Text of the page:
Earlier this year my six-year-old daughter and I attended an event at her elementary school. Students and parents wandered around the gym perusing tables covered with various knickknacks, books, toys, and holiday ornaments.
One table at the center of the room caught her eye. The Superhero Table!
“Mom, Mom, LOOK!” she squealed.
She excitedly inspected every toy on the table trying to decide which one she would buy herself. Then I watched her look of excitement melt away to a look of disappointment and even anger.
“What’s wrong, sweetie?” I asked.
She folded her arms and scowled in her very six-year-old way.
“I can’t get any of these. They’re only for boys!”
Sure enough a large sign hung on the front of the table.
I assured her that it was okay. She could pick something out from the table, but she wouldn’t listen.
“I don’t want to get something that’s only for boys.”
I could see from the look on her face that what was only seconds before exciting now embarrassed her. She walked away to find something on a table labeled “GIRLS.” And no matter of convincing would change her mind.
I spoke with the organizer and politely shared what happened. She assured me that next year they would “probably” just label the tables as “TOYS.”
And I talked again with Emma, telling her they shouldn’t have had a sign like that up and that people were allowed to like what they like.
Later that same night, we drove through McDonalds to grab dinner. Emma wanted a Happy Meal.
“Is that for a boy or a girl?” the drive-thru attendant asked me through the speakers.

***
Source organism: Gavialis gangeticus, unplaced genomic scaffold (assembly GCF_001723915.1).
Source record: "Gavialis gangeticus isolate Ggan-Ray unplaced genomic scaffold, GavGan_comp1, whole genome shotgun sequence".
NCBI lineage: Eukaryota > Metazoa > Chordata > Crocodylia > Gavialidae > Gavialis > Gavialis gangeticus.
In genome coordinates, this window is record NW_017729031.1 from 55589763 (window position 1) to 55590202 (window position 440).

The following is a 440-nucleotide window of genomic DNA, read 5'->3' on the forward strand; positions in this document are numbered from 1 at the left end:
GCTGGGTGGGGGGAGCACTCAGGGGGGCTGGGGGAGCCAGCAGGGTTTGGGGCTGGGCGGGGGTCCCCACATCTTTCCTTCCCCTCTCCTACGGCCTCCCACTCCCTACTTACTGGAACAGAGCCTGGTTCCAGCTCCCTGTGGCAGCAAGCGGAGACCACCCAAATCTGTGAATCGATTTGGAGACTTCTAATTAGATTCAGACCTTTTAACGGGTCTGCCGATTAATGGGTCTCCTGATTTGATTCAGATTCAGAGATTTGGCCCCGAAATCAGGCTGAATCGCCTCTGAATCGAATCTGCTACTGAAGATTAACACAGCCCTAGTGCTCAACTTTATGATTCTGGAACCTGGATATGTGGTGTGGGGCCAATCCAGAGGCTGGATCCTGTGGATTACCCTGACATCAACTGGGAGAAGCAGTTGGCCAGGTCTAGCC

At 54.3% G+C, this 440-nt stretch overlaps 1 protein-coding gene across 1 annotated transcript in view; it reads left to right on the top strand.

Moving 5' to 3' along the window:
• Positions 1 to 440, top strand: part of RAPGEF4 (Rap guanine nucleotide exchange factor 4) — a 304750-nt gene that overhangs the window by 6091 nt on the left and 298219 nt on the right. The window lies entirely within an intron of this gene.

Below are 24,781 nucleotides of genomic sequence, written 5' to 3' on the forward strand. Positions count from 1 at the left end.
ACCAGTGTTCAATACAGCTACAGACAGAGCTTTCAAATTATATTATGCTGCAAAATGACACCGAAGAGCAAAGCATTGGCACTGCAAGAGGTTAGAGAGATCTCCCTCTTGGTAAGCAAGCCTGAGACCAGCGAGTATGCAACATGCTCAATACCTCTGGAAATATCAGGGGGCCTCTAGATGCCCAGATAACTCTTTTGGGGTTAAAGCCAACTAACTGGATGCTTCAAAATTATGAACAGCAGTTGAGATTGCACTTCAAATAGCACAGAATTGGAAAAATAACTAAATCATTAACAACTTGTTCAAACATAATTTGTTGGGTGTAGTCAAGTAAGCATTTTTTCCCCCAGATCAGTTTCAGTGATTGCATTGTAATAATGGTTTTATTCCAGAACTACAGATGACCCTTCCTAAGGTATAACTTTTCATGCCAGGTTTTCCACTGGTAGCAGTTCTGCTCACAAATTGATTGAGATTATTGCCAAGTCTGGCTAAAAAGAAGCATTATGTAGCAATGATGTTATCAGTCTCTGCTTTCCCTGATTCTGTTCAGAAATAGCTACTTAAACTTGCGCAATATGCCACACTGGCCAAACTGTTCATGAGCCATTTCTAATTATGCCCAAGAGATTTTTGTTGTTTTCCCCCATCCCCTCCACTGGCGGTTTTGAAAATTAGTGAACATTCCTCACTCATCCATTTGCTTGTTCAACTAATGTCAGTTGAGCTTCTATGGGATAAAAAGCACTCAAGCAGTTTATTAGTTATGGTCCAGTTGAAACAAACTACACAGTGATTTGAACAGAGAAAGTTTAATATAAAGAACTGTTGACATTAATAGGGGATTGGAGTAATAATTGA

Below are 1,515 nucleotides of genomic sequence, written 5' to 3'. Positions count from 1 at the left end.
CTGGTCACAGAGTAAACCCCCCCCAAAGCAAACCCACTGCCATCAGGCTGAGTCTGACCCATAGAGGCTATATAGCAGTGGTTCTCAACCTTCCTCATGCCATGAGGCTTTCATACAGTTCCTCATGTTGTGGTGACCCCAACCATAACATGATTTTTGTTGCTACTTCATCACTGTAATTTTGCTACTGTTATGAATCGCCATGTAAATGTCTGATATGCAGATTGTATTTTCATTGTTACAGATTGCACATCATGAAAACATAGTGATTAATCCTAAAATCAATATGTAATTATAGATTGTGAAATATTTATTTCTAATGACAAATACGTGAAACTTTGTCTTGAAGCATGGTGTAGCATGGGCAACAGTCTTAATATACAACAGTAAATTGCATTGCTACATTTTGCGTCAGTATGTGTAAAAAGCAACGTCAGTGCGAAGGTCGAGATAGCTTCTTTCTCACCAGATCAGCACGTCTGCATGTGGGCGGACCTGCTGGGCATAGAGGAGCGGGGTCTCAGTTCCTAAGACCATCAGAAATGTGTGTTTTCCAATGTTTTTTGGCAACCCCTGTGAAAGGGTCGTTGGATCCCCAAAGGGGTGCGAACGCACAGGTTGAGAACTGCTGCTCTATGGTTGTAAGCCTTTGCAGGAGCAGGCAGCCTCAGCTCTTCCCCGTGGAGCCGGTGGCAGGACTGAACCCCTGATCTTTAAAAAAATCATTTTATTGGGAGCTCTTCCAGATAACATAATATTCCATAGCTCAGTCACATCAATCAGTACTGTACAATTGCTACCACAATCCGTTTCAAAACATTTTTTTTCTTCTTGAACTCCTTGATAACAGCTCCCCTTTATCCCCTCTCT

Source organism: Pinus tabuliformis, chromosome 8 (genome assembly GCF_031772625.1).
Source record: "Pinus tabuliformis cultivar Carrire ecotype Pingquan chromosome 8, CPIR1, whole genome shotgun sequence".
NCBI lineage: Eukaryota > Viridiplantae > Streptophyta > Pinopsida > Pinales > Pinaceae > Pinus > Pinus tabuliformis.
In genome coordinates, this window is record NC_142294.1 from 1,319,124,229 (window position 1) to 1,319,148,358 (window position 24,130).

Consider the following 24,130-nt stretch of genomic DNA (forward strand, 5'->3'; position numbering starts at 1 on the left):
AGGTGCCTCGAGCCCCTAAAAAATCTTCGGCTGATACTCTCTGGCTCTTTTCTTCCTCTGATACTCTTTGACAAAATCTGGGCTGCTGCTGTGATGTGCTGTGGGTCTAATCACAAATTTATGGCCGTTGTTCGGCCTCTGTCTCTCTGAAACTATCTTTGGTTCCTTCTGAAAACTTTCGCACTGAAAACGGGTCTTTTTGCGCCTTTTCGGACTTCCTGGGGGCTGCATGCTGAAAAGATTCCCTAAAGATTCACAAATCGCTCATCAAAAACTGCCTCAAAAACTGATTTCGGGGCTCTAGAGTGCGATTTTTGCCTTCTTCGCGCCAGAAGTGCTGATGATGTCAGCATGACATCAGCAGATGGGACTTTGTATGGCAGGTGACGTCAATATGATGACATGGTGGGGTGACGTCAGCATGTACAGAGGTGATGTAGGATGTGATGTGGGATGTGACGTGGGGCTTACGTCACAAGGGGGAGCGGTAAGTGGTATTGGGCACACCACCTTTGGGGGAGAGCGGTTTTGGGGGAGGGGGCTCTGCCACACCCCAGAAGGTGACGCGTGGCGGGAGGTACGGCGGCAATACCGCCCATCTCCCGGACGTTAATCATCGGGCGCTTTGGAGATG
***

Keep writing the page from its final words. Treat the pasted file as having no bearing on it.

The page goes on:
I gave my usual calm response. “Can you please tell me what the toys options are and I will decide which one to get?”
“Sure. We have Batman for the boys and My Little Pony for the girls,” she replied.
“Well, my daughter would like a Batman if that’s okay with you!” That’s what I wanted to say, but I chose a politer route. “My daughter would like a Batman, please.”
Last year I wrote corporate McDonalds asking them to change their policy so that employees would not indicate that certain toys were for boys and certain toys were for girls. I received a letter back assuring me that it was NOT their policy to use that language. Funny how you can stop at any McDonalds in the country and this language is still used.
This morning as Emma got ready for school, she made an announcement:
Emma: I’m not really into princesses anymore. I like scary stuff.
Me: Scary stuff? Like what?
Emma: Like superheroes. But the real ones that look all serious.
She also happened to need new socks and underwear. She wanted superhero ones and specifically requested ones that were NOT pink. This from the girl with a hot pink coat, a hot pink hat, and a hot pink bedroom (her choice). She wanted serious superhero underwear.
My first thought – “Where are we going to find superhero underwear for girls? Maybe we could just buy boys?”
My second thought – “I’ll probably have to go online and special order something. What if I can’t find what she wants?”
Later that day I stopped at Target (recently in the news for removing gendered specific signage in their toy sections.) I walked by the girls’ underwear section to take a casual glance at the selection knowing I would likely have to settle for either pink superhero (if I was lucky) or something not pink, but not really superhero.
Then a light from heaven shone brightly down and I heard angels singing. There. They. Were.
Non-pink superhero underwear for girls. And they looked all kinds of serious. No tea parties or ball gowns in sight. Bravo, Target. Bravo.
There are so many subtle and not so subtle messages our daughters receive about what they should act like, look like, dress like. And some of these things are very hard to combat, but some things are very, very simple.
Take down the dumb signs.
Stop deciding what toy my daughter can get in her Happy Meal.
Give people options and let them make the best selection for their child.
Some people still don’t understand why things like this matter. Well, I have a daughter and it makes her feel bad when people suggest certain things are for boys that she wants to be for her. It tells her there’s something wrong with liking what she likes. It tells her there’s something wrong with her. So, knock it off world. Do better.
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